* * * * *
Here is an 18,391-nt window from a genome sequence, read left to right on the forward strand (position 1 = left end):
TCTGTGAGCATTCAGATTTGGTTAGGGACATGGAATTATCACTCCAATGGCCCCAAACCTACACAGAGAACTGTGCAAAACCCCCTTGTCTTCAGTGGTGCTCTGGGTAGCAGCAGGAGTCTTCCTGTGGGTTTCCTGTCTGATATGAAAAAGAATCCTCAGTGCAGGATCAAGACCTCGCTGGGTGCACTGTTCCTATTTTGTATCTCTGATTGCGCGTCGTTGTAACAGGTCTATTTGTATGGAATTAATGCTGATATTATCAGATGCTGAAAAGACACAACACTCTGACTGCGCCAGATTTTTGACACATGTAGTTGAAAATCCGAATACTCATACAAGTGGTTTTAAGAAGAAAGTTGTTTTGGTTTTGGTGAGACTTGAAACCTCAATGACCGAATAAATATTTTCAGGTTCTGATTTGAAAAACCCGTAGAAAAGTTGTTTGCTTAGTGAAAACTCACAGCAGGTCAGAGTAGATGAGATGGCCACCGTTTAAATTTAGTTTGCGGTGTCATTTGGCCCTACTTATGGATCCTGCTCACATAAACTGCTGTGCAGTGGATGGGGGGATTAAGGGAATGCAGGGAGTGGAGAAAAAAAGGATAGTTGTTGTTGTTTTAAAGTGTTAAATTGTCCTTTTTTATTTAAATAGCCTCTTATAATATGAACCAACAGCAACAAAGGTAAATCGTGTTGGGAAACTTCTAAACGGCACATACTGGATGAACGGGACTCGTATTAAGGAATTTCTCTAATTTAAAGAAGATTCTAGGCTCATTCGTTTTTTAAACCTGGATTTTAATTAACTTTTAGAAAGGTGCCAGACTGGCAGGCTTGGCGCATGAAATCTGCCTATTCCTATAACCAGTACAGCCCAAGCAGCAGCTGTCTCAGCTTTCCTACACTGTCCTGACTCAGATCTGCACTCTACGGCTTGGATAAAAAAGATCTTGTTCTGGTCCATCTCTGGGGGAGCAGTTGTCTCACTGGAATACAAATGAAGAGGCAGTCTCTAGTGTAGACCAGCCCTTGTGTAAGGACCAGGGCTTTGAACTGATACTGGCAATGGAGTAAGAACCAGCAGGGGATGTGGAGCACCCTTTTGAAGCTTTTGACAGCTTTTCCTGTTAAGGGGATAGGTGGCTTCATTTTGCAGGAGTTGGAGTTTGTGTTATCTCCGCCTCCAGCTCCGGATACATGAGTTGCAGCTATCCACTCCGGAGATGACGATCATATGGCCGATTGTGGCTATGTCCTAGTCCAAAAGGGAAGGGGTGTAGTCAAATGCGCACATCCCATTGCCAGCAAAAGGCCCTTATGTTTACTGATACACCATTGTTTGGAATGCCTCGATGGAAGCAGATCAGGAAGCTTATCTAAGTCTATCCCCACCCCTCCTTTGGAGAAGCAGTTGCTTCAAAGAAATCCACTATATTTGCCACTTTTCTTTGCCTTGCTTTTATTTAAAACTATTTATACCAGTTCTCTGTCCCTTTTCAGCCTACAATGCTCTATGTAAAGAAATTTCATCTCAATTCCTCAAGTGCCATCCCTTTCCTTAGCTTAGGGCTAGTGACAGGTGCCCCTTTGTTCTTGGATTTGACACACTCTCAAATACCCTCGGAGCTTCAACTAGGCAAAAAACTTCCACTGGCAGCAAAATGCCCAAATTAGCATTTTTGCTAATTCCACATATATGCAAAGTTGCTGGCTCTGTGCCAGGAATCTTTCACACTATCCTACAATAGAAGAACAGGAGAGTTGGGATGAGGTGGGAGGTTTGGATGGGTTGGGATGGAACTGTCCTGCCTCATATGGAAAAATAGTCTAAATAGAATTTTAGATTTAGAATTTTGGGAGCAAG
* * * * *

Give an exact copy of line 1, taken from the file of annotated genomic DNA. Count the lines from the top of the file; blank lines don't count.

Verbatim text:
Here is an 18,391-nt window from a genome sequence, read left to right on the forward strand (position 1 = left end):